Sunday, 27 November 2011

But Enough About Me... #2

One of the coolest things about Gordon Van Gelder's magazine Fantasy & Science Fiction is the regular last-page feature called "Curiosities", where various people contribute snapshot reviews (300 words or so) of obscurish books they feel should be more appreciated. The F&SF website hosts an archive of scores of them, and I recommend a visit -- especially if you're a writer and are looking for a new source of procrastination; you can happily lose a whole day there (and then alleviate your later self-loathing by telling yourself, with some justification, that it was 'research').  I also, needless to say, recommend the magazine itself, still available every month in real ink on real paper at real newsstands.

I've written a couple of entries for the "Curiosities" series. One was on Arthur Machen's The London Adventure, which I'll reprint sometime in another of these "But Enough About Me" posts, and the other -- from the January 2003 issue -- was on a marvellous (and woefully underrated) Michael Fessier novel from 1935.


Fully Dressed and in His Right Mind by Michael Fessier

"I was standing in front of the Herald and somebody fired a shot and I saw a fat man turn slowly on one heel and fall to the sidewalk."

With this economic attention-grabbing opener, Michael Fessier's first novel promises the kind of proto-noir pleasures which, while entertaining, are hardly unique amongst 1930s thrillers. Within a few pages, however, the reader discovers that the book is no conventional murder mystery but in fact a fantasy -- albeit one which elegantly hedges its bets before its poignant conclusion acknowledges that at least one of its characters is something other than human.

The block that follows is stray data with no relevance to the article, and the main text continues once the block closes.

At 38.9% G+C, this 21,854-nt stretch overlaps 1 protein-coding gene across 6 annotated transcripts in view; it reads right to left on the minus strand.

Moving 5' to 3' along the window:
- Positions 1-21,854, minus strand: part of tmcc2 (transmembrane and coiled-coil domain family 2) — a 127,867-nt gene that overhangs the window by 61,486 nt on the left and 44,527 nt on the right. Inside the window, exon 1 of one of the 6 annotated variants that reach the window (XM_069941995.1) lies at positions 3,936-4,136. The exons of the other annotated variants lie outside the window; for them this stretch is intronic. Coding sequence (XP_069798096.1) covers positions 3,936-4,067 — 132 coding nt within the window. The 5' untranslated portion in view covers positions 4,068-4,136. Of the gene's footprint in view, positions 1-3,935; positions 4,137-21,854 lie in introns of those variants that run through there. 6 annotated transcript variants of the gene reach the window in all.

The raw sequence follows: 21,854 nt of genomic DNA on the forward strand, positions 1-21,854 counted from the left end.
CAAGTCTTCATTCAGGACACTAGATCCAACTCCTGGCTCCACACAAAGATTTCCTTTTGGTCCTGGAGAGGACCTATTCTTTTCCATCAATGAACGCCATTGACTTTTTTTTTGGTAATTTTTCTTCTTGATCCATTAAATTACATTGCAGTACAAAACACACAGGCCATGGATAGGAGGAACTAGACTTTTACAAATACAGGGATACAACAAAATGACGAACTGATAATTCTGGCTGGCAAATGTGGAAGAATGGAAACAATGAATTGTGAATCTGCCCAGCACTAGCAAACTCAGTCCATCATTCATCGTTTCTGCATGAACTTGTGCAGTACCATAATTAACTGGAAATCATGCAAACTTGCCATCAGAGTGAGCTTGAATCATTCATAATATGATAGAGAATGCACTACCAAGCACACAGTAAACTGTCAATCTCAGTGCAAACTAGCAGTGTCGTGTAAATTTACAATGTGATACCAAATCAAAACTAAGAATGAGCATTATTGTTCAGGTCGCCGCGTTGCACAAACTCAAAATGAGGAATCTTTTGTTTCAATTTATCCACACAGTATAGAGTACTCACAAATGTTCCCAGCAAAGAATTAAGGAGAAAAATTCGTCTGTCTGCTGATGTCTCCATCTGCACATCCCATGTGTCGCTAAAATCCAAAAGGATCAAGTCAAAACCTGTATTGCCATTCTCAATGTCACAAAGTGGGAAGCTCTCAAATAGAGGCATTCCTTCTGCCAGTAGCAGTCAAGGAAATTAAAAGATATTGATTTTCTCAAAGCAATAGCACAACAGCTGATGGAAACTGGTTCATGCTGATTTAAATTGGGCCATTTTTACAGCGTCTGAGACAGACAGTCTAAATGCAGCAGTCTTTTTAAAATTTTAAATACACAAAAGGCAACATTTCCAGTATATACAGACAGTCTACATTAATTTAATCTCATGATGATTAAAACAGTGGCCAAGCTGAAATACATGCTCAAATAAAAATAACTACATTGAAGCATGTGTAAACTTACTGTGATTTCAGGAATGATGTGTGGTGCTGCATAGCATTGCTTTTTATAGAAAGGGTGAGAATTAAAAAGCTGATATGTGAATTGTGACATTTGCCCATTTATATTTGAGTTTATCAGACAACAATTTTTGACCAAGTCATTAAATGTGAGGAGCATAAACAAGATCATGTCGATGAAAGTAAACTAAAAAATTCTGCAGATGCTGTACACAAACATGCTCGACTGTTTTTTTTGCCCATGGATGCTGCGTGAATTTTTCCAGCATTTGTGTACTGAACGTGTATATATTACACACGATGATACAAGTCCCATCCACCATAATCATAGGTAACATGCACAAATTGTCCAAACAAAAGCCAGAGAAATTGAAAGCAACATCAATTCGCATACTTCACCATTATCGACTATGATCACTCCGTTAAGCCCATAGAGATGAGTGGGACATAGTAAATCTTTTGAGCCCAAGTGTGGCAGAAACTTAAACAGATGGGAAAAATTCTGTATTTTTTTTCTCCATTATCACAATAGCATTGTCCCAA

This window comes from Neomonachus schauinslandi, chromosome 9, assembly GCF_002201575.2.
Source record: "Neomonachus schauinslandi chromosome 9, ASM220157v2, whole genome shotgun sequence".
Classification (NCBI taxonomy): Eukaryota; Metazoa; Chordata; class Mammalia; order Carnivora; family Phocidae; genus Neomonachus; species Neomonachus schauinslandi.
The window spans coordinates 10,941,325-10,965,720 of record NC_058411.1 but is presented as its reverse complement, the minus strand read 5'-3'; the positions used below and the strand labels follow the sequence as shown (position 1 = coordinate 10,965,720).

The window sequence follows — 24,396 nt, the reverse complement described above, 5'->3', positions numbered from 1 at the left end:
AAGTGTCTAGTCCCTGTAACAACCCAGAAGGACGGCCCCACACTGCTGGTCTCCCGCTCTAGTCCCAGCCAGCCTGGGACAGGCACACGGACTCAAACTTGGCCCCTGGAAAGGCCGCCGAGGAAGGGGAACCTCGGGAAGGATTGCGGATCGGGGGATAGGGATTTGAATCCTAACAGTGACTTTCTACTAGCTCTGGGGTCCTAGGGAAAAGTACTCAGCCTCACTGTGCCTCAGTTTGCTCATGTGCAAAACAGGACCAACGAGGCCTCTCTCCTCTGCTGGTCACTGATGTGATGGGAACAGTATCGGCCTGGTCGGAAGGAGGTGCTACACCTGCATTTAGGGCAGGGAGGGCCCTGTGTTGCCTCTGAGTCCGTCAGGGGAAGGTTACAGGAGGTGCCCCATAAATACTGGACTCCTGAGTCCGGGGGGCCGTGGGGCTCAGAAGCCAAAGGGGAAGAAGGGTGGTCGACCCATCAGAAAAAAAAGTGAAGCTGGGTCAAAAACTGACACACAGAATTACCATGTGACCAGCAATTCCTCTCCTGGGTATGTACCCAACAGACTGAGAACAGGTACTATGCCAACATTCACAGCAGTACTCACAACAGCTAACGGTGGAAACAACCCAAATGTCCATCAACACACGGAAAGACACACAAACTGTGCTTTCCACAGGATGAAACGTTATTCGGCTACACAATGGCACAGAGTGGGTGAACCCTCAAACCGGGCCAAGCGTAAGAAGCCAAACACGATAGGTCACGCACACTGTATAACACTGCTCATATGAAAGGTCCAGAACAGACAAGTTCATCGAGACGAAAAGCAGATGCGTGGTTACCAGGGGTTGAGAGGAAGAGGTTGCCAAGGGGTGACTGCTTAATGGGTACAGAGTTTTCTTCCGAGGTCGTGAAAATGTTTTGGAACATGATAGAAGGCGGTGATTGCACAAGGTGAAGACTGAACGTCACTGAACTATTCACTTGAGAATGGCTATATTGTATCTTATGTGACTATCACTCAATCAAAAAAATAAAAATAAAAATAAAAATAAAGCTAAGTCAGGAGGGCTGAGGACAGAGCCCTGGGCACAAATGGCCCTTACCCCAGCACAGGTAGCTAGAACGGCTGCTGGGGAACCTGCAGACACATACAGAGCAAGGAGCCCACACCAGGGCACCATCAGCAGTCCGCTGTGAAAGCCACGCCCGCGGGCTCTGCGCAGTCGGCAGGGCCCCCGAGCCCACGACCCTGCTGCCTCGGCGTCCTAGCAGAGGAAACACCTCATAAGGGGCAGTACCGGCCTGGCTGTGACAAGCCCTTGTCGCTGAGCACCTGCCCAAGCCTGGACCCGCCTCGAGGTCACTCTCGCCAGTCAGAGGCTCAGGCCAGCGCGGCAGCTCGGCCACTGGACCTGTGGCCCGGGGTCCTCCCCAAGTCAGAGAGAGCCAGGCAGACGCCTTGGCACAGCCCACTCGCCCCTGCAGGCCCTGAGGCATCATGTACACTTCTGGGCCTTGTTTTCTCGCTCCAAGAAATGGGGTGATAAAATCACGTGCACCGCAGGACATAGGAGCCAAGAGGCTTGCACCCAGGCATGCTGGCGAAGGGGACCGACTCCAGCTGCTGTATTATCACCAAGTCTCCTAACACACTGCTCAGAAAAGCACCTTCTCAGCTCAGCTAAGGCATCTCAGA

Fessier (1907-1988), the dedicatee of Horace McCoy's They Shoot Horses, Don't They?, was a screenwriter and the author of Clovis, a 1948 novel about a super-intelligent parrot.

Fully Dressed's 1935 printings are obscure enough that more than one bookdealer advertises the 1954 paperback as a first edition. Let us do them the kindness of assuming they are ill-informed rather than unscrupulous. Whatever edition you obtain, you're in for a treat. In exhilaratingly efficient prose -- so lean and speedy that even a slowpoke like me can read the book in two hours -- Fessier whips through his bizarre tale of a contemporary San Francisco penetrated by elements (and elementals) of the fantastic.

His style is facile and fun but his gaze is unblinking and dyspeptic -- there's a particularly disturbing scene involving the death of a child, for example -- and this collision of moral stances, as much as the plot's cross-genre delights, makes this seventy-year-old novel feel considerably more modern and alive than much of the swollen pap that passes for contemporary fantastic literature.

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